My thoughts will now be haunted by a new image of malevolence – the innocent yet sinister face of Kate Mulvaney as Shakespeare’s masterful villain, Richard the Third.
As is its’ want, Bell Shakespeare Company has again redefined The Bard’s tale in Artistic Director Peter Evan’s opening production for the 2017 season.
Mulvaney is spell-binding in the title role, as she beguiles and seduces the audience, along with the characters in the play, with her smooth words, mock humility and perverse logic. The unlikelihood of Richard’s ascension to the throne makes his hidden ambition and murderous intent unthinkable. Kate shares her wicked schemes with the audience and celebrates each blood-thirsty achievement with child-like glee. She portrays the distorted prince, both physically and psychologically, as a fellow victim of the tragedy that was The War of the Roses.
The genius of casting Kate in the title role is several fold. Not only is she a brilliant actress and orator, but having suffered spinal disability due to cancer treatment, she is able to empathise with the hated hunchback and more-readily display his mannerisms. Further, she redresses the Elizabethan practice of casting boys in the roles of women on the stage. So does Rose Riley who plays young Prince Edward, in addition to her substantive role of Lady Anne. As with Shakespeare’s historical plays – the themes of which have continuously repeated through the ages – the cycle has come full circle.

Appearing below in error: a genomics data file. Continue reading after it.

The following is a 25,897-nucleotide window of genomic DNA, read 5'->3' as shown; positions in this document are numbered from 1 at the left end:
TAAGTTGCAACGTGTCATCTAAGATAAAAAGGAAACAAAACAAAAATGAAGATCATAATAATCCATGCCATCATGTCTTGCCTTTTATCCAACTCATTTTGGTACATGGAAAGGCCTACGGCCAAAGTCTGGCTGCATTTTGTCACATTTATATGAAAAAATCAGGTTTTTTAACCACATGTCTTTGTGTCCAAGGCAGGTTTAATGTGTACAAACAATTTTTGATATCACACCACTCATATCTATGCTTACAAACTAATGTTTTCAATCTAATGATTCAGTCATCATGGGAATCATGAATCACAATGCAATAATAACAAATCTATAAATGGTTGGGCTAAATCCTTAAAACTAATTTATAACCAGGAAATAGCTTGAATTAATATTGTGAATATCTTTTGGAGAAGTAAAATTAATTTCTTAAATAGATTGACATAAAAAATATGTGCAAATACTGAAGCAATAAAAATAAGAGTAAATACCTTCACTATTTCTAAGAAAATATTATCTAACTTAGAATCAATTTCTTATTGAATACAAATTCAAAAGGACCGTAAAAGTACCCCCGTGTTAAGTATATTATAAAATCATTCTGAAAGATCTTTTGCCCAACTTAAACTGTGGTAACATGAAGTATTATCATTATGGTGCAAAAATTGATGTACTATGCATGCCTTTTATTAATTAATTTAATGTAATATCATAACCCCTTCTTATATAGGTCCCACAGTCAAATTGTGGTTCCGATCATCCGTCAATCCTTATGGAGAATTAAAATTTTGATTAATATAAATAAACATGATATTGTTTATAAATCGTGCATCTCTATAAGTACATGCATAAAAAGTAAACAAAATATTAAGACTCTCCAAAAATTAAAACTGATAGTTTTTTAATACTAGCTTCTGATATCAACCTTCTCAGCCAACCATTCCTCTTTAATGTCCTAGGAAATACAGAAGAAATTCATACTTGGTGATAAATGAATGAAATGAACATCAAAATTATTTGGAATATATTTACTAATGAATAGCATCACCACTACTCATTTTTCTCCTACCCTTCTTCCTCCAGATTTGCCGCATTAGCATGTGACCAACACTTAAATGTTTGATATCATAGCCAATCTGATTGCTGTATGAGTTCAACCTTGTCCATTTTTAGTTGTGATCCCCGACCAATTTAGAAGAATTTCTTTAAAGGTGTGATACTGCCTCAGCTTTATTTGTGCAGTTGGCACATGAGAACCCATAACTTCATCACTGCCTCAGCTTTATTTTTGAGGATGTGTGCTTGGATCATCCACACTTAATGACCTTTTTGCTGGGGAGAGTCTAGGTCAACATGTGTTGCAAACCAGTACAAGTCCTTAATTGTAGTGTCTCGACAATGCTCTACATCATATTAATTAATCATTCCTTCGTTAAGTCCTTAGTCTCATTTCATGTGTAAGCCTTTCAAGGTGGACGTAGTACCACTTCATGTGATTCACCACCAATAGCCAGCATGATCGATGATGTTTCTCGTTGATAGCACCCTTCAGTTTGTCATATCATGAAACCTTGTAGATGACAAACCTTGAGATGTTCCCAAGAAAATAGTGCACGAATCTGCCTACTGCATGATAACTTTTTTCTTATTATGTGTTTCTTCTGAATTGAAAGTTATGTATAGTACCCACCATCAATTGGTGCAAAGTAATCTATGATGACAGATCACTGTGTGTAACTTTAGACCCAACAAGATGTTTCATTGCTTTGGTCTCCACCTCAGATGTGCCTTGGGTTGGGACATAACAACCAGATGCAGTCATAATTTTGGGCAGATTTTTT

The production is set in a timeless sitting room, with characters remaining on-stage throughout the play – receding into the background and re-emerging as required, often in multiple roles, at a continuous cocktail party. The message comes through that the times, costumes, paraphernalia, names and faces change, but the relentless parade of aspirants, courtesans and sycophants has and will continue.
The entire cast are suited to their characters and act as effective foils for Kate’s inspired portrayal. The voices of strong female characters ring in the ears long after the play is over. Worthy of special mention is Sandy Gore as Queen Margaret, with her haunting and understated vitriolic curses and prophecies. Impressively, the cast are also trained singers, who break into rich, layered four-part harmony various times throughout the play.
When Kate’s horseless Richard meets his demise at Bosworth Field, we could not help but feel remorse and pity for a twisted lonely wretch, rather than rejoice at the ultimate destruction of a ruthless monster.
Alicia Tripp is the Theatre Specialist for The Plus Ones, reviewing the premiere concerts, symphonies, operas, ballets and stage shows in Sydney. She is a seasoned arts and music critic, as a former journalist for the ABC Limelight magazine and State of the Arts. She has a degree in Media & Communications, English and Music from the University of Sydney.
Richard III runs until 1 April at the Sydney Opera House playhouse. Purchase tickets now. The venue is accessible.
Disclaimer: The Plus Ones were invited guests of Bell Shakespeare Company.
Image credit: Prudence Upton